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Thanks In Large Part to the Efforts of Non-believers, Afghan Immigrants Enjoy Religious Freedom in America

Thanks In Large Part to the Efforts of Non-believers, Afghan Immigrants Enjoy Religious Freedom in America September 15, 2021

Already just a few weeks old, it’s amazing just how quickly the country of Afghanistan went from being one of the US’s most important “national interests” to a bad memory the country would like to collectively forget.

At least one priority is still making headlines, and that’s our focus on the Afghan people. Heroic attempts are still ongoing to free the remaining Americans and those Afghans who helped the US in its efforts to bring Afghanistan into the modern era and to escape a life under Taliban rule.

Related story from the Religious News Service: Racial and religious profiling remains a legacy of 9/11 — one we must end.

What newly arriving immigrants may not understand is that the religious tolerance they will enjoy is due primarily to the efforts of non-believers in gods. For it’s the ongoing work of freethinkers, secularists, humanists, atheists and other non-believing individuals who have created the culture in which religious freedom can thrive. / Image by StockSnap from Pixabay

Still threatened by Islam?

A lot of Americans feel threatened by the influx of Afghans into America and into other western countries. To put it bluntly: it’s because 99.7 % of Afghans are Muslim who ascribe to the tenets of Islam. Islam also happens to be the fastest growing religions in the world.

Freeing Afghans from Taliban rule is the right thing to do. Whether it is physically removing Afghans from their own country as they desire, or by the global community’s attempts to still have a presence in Afghanistan and drag its theocracy-minded overlords into the 21st century.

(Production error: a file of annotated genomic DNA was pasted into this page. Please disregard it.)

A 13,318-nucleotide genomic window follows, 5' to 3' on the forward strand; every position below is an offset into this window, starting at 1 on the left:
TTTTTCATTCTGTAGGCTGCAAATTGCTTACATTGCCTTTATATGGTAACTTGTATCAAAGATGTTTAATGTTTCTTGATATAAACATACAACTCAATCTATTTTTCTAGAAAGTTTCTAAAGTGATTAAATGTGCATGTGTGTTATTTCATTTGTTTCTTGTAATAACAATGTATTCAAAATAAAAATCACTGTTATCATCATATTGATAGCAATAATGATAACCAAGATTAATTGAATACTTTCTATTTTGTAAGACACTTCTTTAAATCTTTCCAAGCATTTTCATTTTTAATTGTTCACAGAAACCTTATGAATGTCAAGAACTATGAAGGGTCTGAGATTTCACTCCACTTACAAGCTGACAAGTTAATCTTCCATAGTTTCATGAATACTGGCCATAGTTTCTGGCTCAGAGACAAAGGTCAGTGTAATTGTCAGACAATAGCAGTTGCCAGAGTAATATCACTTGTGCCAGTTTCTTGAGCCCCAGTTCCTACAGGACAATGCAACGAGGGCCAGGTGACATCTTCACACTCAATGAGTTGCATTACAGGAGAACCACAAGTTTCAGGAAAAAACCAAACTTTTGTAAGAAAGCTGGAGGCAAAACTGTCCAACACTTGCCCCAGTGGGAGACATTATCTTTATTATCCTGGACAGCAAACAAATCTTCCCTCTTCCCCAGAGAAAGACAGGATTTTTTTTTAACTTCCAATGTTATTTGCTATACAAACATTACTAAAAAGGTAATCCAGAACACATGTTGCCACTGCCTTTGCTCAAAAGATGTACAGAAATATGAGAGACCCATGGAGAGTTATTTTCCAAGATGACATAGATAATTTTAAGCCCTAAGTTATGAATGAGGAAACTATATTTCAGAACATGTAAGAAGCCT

Nevertheless, I’m still wary of Islamic religious ideologies invading our country. Lest I be deemed a religious bigot, I’m just as wary of the influence of Christian evangelicals in our society. Perhaps I should just come right out and say it, I’m intolerant of the intolerance expressed by any fundamentalist extremists in America no matter what religion they follow or what country they come from.

The Afghan people still need the world’s help in their attempt to flee Islamic extremism in their own country. They sense that in America and in other countries we value religious freedom, and that they’ll be free to worship as they choose.

Thank the unbelievers for religious tolerance

What newly arriving immigrants may not understand is that the religious tolerance they will enjoy is due primarily to the efforts of non-believers in gods. For it’s the ongoing work of freethinkers, secularists, humanists, atheists and other non-believing individuals who have created the culture in which religious freedom can thrive. It is precisely the “intolerance” for religious fanaticism by nonbelievers, and their continued efforts to hold religious fanatics in check, that has created a culture in American in which mild and reasonable forms of religious beliefs can still thrive.

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About Scott R Stahlecker
Scott Stahlecker is a former minister and now writes for Thinkadelics about the joys and benefits of living as a freethinker. He is the author of the novel Blind Guides and Picking Wings Off Butterflies. You can read more about the author here.